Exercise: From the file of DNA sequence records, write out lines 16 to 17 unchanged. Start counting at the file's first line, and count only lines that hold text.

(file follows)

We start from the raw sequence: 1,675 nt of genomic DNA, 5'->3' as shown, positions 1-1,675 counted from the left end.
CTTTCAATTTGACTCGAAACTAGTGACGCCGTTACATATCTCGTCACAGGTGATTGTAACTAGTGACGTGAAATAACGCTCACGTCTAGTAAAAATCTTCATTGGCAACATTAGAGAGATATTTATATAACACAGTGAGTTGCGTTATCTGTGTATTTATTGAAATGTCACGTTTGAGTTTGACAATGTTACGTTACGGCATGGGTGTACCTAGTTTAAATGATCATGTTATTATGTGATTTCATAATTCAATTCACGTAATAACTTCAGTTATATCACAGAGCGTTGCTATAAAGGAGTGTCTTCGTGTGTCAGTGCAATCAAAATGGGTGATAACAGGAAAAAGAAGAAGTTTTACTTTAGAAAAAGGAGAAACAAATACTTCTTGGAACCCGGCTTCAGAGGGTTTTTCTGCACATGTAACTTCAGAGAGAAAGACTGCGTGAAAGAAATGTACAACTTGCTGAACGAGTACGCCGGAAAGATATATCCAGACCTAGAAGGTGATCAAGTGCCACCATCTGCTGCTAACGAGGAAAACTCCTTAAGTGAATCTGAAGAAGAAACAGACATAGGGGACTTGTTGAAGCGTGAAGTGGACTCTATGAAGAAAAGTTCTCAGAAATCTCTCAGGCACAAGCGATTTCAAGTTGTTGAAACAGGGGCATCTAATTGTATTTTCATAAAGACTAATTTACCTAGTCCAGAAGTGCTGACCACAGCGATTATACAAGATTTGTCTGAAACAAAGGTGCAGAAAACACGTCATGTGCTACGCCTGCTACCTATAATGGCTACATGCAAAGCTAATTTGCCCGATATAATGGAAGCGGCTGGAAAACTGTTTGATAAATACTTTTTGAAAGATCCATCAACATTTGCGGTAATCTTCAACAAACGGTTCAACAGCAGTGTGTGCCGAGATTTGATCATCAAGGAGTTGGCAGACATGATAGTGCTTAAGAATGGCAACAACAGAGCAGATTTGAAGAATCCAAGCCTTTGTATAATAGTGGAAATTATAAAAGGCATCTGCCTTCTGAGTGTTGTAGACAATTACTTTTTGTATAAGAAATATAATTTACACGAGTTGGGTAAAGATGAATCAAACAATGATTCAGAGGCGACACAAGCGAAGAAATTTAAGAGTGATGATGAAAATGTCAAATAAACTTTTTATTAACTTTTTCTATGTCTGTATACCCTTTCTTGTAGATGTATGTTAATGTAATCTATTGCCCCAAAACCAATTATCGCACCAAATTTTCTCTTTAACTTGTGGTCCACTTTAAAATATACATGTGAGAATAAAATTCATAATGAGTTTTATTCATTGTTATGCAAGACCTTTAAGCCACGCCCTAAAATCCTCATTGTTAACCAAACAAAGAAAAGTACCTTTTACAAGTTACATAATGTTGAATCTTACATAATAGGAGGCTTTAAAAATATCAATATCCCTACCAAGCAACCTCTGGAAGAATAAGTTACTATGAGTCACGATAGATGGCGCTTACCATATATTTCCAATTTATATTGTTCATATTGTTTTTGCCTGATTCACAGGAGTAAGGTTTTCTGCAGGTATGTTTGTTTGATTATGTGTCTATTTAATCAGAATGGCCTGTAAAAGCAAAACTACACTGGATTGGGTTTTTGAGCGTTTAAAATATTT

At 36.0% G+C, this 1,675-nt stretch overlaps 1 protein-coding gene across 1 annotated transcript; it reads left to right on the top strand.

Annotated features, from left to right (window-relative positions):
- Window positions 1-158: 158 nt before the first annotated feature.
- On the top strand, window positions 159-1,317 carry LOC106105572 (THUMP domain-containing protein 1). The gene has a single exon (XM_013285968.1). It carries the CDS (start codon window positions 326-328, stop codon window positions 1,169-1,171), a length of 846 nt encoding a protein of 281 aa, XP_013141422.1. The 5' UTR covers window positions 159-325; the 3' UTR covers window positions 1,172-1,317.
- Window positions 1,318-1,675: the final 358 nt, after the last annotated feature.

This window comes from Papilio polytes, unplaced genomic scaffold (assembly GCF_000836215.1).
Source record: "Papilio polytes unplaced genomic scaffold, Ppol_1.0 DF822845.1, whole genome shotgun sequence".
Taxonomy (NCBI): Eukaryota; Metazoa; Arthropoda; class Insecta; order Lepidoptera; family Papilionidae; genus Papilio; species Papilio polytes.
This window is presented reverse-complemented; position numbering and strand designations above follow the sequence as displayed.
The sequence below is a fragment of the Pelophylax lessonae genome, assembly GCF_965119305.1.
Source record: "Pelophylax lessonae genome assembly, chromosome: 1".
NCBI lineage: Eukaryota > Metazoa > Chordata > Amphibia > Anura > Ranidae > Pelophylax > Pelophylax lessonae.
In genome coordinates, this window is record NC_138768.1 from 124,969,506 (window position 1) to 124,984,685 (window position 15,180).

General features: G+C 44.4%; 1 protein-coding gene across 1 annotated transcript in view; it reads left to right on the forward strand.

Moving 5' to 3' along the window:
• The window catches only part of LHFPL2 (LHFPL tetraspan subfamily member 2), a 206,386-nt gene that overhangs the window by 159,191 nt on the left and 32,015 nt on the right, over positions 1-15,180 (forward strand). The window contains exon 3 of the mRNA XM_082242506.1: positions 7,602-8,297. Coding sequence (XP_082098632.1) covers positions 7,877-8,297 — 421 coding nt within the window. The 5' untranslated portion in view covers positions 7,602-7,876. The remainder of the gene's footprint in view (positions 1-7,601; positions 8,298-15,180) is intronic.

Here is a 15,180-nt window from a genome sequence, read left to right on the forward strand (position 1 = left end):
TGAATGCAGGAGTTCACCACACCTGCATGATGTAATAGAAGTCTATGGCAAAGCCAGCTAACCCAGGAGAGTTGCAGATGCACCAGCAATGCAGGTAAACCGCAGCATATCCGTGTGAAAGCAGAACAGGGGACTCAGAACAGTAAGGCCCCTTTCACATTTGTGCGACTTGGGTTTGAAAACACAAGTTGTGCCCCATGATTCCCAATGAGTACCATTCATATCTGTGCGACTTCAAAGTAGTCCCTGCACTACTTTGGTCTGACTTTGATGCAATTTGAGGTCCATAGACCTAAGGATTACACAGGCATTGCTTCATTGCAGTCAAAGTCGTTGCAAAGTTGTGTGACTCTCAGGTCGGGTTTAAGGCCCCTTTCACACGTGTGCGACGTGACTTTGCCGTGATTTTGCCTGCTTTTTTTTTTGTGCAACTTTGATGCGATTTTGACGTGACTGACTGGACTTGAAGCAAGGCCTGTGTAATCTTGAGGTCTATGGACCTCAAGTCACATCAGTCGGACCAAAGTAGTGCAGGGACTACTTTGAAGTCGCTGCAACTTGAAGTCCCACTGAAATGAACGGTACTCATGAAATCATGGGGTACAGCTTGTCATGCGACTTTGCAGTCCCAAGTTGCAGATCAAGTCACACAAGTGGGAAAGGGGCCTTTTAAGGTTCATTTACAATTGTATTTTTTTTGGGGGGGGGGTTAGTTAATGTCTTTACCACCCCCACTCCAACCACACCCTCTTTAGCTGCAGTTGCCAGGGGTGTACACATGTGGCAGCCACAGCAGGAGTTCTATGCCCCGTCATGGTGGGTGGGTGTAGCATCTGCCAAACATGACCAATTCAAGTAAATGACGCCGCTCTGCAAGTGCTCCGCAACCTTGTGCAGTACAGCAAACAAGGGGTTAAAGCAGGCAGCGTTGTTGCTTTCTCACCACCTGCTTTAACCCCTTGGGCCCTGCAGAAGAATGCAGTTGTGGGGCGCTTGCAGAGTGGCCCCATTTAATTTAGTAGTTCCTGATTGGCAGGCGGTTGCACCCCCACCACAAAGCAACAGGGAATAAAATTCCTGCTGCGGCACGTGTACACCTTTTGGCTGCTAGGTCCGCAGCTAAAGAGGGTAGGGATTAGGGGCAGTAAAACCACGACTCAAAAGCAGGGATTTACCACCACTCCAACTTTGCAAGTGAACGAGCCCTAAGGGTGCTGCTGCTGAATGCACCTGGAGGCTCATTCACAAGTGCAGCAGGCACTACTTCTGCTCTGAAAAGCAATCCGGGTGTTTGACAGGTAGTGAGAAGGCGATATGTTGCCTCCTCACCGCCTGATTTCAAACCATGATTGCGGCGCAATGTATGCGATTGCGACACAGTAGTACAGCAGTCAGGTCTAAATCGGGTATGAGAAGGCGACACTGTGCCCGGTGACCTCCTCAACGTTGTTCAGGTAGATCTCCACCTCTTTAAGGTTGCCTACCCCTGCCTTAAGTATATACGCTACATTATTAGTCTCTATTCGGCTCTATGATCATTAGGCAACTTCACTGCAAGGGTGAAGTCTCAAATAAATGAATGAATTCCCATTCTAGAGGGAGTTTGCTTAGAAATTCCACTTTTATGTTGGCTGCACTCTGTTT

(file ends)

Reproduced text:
General features: G+C 44.4%; 1 protein-coding gene across 1 annotated transcript in view; it reads left to right on the forward strand.

Moving 5' to 3' along the window: